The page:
Several studies point out oxidative potential (OP) as a quantitative indicator of multiple particulate matter (PM) health effects, since OP of ambient particles causes high concentrations of reactive oxygen species (ROS). ROS concentrations, in excess of the antioxidant capacity to neutralize them, lead to oxidation of other cellular components, which eventually translates into numerous health consequences. Indeed, although the human body is capable of settle with ROS, diseases can overcome or weaken the defense mechanisms. In that case, ROS can generate a series of damaging events. Oxidative potential (OP) is defined as a measure of the capacity of PM to oxidize target molecules. It has been proposed as an indicator related to biological reactions to PM exposures and thus could be more revealing than mass concentration alone. Over the years, several methods for testing OP have been developed. In this work, we evaluated the OP of the water-soluble fraction of PM2.5 and PM10 using the a-cellular DTT (dithiothreitol) test. The consumption of dithiothreitol (DTT) is based on the ability of redox active compounds to transfer electrons from DTT to oxygen. Briefly, aliquots of PM2.5 and PM10 water extracts were incubated with DTT. The reaction was stopped at designated time points, adding 5,5′-Dithiobis(2-nitrobenzoic acid) (DTNB). The absorbance at 412 nm was recorded and the rate of DTT consumption (DTT, pmol/min) was determined from the slope and intercept of linear regression of measured absorbance versus time. Three replicates were done, for each sample, and the standard deviation among the replicates was taken as uncertainty of the measured DTT activity. Daily (from 15/11/2016 to 15/11/2017) PM2.5 and PM10 samples were simultaneously collected, on quartz substrates, using a dual channel low-volume (2.3 m3/h) sampler (SWAM, Fai Instruments). The samples were collected at the Environmental-Climate Observatory of Lecce, regional station of the Global Atmosphere Watch (GAW-WMO) network, that could be considered an urban background station located at 4 km from the town of Lecce and between 30 km and 80 km from large industrial sites of Brindisi and Taranto. Finally, seasonal variability of measured DTT activity was investigated and correlated with aerosol concentrations observed on collected samples.

Characterization of the oxidative potential of water-soluble fraction of atmospheric aerosol in an urban background site in southern Italy

L. C. Giannossa;A. Mangone;
2018

Abstract

Several studies point out oxidative potential (OP) as a quantitative indicator of multiple particulate matter (PM) health effects, since OP of ambient particles causes high concentrations of reactive oxygen species (ROS). ROS concentrations, in excess of the antioxidant capacity to neutralize them, lead to oxidation of other cellular components, which eventually translates into numerous health consequences. Indeed, although the human body is capable of settle with ROS, diseases can overcome or weaken the defense mechanisms. In that case, ROS can generate a series of damaging events. Oxidative potential (OP) is defined as a measure of the capacity of PM to oxidize target molecules. It has been proposed as an indicator related to biological reactions to PM exposures and thus could be more revealing than mass concentration alone. Over the years, several methods for testing OP have been developed. In this work, we evaluated the OP of the water-soluble fraction of PM2.5 and PM10 using the a-cellular DTT (dithiothreitol) test. The consumption of dithiothreitol (DTT) is based on the ability of redox active compounds to transfer electrons from DTT to oxygen. Briefly, aliquots of PM2.5 and PM10 water extracts were incubated with DTT. The reaction was stopped at designated time points, adding 5,5′-Dithiobis(2-nitrobenzoic acid) (DTNB). The absorbance at 412 nm was recorded and the rate of DTT consumption (DTT, pmol/min) was determined from the slope and intercept of linear regression of measured absorbance versus time. Three replicates were done, for each sample, and the standard deviation among the replicates was taken as uncertainty of the measured DTT activity. Daily (from 15/11/2016 to 15/11/2017) PM2.5 and PM10 samples were simultaneously collected, on quartz substrates, using a dual channel low-volume (2.3 m3/h) sampler (SWAM, Fai Instruments). The samples were collected at the Environmental-Climate Observatory of Lecce, regional station of the Global Atmosphere Watch (GAW-WMO) network, that could be considered an urban background station located at 4 km from the town of Lecce and between 30 km and 80 km from large industrial sites of Brindisi and Taranto. Finally, seasonal variability of measured DTT activity was investigated and correlated with aerosol concentrations observed on collected samples.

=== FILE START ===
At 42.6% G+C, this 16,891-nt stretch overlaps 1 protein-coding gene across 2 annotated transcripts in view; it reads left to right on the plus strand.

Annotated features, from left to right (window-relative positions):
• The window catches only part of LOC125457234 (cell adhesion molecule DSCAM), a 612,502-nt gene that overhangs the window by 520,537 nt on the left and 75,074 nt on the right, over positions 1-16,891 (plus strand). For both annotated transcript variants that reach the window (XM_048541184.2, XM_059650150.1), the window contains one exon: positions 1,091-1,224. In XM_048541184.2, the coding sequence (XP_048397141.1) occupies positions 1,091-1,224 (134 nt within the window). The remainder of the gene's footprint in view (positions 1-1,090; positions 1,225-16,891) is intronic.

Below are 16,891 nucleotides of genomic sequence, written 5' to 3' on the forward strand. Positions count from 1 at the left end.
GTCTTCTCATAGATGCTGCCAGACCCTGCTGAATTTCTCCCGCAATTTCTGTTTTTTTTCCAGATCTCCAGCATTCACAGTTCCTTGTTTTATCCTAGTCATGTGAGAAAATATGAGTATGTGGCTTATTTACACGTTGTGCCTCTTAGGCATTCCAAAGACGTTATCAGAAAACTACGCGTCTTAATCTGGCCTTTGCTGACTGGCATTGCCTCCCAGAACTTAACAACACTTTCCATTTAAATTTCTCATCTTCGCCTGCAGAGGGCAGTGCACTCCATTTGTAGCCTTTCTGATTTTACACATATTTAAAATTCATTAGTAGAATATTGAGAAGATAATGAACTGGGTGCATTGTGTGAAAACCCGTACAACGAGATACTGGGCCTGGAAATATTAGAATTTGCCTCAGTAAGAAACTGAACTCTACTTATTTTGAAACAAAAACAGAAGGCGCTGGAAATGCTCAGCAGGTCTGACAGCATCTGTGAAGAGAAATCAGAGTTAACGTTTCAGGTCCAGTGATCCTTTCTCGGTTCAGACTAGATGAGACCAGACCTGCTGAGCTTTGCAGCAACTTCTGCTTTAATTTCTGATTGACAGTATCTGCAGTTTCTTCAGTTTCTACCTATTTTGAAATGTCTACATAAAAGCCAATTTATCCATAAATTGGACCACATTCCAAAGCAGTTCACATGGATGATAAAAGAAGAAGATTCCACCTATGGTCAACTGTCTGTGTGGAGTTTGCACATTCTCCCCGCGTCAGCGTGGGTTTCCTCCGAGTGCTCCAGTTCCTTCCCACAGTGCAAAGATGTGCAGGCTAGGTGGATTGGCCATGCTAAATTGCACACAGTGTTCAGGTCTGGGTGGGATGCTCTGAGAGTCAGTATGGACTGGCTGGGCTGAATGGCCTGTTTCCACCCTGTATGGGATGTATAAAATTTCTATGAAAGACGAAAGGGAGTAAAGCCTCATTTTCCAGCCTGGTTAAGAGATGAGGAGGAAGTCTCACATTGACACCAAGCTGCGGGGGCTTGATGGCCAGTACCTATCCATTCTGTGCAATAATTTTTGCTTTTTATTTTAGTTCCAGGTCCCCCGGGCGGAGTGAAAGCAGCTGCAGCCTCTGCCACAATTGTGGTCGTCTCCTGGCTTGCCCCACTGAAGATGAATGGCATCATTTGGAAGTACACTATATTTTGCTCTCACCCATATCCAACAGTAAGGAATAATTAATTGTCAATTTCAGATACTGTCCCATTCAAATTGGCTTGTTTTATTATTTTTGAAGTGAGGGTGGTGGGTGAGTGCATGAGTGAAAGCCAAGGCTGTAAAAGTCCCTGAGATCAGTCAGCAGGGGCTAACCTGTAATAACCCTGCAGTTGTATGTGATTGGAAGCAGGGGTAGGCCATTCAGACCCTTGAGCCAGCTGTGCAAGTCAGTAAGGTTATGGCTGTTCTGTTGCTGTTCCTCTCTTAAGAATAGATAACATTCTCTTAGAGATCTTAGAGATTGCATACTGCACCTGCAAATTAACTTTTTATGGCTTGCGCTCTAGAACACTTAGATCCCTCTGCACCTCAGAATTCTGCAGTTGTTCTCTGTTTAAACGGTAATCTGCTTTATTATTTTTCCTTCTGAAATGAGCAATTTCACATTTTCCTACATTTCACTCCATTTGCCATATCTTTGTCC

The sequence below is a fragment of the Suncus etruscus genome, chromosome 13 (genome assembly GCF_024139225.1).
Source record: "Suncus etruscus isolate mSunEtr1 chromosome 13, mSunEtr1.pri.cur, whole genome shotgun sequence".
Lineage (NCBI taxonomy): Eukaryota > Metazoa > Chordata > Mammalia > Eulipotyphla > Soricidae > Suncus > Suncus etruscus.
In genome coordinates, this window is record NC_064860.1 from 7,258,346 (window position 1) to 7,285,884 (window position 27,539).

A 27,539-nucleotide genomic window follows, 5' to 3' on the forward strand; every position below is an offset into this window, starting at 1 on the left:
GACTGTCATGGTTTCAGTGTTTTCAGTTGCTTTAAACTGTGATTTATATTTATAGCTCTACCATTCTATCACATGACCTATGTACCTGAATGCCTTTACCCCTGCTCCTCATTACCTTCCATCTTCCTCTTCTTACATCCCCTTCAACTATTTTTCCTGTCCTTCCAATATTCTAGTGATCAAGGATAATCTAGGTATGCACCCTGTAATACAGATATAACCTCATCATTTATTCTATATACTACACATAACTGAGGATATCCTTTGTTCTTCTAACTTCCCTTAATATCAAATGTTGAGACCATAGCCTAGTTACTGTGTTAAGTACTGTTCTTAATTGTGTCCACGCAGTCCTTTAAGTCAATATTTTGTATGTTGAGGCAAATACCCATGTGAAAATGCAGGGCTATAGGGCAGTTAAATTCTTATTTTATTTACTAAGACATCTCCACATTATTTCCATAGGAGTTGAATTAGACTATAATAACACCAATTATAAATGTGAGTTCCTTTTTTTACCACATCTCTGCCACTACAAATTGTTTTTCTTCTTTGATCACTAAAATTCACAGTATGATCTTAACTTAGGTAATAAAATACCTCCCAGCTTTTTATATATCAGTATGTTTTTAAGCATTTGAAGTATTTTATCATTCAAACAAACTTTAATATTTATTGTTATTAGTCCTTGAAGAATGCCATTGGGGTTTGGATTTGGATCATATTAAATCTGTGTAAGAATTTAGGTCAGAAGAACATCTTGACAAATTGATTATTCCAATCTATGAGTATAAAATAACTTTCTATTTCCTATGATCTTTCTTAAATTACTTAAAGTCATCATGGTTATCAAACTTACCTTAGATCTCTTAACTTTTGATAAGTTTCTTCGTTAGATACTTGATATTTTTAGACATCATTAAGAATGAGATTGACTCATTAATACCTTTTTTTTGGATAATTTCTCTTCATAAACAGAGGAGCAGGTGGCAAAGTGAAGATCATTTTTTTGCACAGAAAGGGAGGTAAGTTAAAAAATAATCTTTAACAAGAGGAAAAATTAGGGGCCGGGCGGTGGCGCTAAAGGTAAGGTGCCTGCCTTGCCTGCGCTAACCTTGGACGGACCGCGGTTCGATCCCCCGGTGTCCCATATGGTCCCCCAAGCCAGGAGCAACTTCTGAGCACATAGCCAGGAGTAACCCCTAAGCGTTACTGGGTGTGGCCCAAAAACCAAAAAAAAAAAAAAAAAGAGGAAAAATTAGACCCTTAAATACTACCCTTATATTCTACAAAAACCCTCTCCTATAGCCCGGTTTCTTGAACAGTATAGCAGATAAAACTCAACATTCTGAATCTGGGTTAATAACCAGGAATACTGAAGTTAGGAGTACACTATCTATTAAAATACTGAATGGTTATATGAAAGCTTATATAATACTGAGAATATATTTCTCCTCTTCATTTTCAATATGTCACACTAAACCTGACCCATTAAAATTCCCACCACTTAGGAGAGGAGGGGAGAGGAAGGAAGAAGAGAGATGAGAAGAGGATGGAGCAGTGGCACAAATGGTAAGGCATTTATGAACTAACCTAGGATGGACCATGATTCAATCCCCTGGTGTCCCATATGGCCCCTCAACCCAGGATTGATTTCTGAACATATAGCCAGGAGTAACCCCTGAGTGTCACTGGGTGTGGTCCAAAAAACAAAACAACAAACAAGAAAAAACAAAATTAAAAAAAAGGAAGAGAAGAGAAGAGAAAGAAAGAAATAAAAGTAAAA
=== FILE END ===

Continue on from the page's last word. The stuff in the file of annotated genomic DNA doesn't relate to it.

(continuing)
978-88-94952-04-9
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Utilizza questo identificativo per citare o creare un link a questo documento: http://hdl.handle.net/11586/237163
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